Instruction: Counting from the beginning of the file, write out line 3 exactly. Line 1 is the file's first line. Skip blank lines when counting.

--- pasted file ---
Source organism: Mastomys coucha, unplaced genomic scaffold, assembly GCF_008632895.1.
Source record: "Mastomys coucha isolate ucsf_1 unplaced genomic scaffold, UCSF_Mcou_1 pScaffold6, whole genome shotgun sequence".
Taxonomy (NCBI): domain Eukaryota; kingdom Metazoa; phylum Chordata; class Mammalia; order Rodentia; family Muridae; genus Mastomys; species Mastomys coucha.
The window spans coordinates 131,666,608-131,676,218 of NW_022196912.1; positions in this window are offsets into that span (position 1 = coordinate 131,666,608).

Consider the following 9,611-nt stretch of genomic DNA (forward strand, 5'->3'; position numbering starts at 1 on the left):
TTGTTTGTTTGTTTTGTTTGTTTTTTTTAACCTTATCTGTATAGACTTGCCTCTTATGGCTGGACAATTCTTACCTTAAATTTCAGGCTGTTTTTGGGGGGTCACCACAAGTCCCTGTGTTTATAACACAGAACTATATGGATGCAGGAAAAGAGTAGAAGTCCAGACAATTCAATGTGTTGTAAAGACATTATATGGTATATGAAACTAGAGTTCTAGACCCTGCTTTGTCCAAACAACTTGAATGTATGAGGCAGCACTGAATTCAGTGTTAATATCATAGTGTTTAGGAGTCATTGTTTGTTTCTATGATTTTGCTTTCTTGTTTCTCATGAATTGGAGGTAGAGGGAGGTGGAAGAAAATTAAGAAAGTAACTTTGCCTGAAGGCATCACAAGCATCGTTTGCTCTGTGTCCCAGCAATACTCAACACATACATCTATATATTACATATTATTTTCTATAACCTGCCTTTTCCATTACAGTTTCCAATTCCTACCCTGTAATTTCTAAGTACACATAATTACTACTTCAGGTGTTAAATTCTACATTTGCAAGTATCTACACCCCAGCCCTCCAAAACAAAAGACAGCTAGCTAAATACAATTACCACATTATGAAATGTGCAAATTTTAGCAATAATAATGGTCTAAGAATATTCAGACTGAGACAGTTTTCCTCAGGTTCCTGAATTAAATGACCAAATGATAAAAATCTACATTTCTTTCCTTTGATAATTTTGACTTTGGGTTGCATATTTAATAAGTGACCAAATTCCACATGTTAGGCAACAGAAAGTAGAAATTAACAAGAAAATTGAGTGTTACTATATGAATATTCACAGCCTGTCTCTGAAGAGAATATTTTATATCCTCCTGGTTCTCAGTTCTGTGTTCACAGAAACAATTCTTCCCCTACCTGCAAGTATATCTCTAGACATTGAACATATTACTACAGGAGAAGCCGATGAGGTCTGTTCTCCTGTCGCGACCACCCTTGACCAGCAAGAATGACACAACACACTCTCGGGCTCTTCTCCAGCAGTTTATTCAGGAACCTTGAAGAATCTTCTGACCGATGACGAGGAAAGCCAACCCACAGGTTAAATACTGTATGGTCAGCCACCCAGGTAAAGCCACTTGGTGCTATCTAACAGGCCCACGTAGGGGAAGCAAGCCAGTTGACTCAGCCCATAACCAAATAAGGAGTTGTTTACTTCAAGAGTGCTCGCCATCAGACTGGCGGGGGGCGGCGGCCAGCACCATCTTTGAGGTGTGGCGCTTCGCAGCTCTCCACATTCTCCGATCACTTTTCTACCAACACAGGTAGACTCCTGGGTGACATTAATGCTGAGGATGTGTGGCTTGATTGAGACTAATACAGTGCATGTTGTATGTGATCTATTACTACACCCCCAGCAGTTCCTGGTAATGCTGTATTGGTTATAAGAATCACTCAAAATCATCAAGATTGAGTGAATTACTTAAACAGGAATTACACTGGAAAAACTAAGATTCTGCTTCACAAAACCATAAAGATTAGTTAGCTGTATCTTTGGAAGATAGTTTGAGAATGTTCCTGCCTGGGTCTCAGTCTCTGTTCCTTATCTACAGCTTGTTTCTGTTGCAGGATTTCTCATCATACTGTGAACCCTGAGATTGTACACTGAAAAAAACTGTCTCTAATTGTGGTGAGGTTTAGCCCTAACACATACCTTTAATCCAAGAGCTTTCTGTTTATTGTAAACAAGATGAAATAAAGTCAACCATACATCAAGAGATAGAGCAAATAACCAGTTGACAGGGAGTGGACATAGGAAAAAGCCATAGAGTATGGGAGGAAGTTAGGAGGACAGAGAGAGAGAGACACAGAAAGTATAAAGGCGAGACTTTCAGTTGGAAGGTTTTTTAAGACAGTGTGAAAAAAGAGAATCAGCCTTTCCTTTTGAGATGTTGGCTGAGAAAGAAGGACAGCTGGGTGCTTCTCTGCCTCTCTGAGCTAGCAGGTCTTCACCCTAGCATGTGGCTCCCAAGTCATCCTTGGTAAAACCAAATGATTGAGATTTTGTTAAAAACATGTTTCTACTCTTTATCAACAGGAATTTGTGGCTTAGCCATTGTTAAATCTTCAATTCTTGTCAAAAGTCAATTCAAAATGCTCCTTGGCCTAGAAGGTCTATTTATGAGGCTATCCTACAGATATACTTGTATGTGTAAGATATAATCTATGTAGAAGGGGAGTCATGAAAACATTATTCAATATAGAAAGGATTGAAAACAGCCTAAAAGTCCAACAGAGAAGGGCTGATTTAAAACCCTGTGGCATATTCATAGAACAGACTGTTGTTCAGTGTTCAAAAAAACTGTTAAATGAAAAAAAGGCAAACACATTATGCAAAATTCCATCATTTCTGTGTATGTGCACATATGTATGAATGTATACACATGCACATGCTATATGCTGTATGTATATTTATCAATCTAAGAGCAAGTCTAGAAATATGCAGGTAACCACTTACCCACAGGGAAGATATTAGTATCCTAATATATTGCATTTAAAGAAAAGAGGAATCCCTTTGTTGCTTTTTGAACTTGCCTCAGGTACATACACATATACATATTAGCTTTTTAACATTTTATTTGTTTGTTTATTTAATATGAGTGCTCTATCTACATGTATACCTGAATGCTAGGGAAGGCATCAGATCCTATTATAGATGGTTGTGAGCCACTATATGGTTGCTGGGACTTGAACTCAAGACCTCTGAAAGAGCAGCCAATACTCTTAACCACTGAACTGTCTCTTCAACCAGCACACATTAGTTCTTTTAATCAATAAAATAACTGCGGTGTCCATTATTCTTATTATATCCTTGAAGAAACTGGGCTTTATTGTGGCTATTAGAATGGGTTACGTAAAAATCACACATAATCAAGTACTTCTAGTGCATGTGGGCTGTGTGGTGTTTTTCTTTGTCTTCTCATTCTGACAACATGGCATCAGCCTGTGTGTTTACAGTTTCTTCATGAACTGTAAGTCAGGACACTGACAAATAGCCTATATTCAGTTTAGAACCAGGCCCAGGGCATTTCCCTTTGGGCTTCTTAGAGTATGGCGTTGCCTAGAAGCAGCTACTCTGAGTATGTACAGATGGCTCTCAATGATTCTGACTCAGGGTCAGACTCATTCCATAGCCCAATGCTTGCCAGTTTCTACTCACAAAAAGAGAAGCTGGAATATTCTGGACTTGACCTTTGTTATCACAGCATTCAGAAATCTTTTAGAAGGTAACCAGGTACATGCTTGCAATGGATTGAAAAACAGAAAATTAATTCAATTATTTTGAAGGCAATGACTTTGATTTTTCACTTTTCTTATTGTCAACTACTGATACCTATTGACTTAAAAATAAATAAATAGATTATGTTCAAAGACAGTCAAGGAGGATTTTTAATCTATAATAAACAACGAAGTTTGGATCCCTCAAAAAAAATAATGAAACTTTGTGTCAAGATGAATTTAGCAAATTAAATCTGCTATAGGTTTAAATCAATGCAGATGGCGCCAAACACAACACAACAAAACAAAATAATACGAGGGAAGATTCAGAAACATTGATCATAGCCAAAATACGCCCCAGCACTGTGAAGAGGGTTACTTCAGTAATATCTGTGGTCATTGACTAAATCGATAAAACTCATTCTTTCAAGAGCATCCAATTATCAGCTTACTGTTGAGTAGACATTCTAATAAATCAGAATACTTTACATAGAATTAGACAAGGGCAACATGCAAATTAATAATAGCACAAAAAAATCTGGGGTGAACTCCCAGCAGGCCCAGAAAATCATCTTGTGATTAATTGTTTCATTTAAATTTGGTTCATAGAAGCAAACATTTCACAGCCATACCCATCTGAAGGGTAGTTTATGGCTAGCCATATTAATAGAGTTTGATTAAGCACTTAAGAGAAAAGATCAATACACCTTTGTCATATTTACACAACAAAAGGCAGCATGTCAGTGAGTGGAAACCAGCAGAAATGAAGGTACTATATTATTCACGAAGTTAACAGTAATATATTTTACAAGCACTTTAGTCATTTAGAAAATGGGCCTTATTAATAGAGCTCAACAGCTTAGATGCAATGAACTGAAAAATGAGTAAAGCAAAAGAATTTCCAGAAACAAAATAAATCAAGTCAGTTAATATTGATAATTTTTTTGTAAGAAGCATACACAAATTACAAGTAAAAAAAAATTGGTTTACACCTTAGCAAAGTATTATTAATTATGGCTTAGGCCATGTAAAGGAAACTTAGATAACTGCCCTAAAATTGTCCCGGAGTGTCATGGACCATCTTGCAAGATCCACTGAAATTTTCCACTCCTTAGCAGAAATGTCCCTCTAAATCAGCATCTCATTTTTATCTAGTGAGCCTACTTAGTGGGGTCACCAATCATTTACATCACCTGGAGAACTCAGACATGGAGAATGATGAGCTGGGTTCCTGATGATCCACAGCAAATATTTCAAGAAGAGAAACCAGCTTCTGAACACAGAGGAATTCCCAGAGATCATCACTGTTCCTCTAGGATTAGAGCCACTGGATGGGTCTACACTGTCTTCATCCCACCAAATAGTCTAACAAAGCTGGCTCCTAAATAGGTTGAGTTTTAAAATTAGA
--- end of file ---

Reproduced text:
Taxonomy (NCBI): domain Eukaryota; kingdom Metazoa; phylum Chordata; class Mammalia; order Rodentia; family Muridae; genus Mastomys; species Mastomys coucha.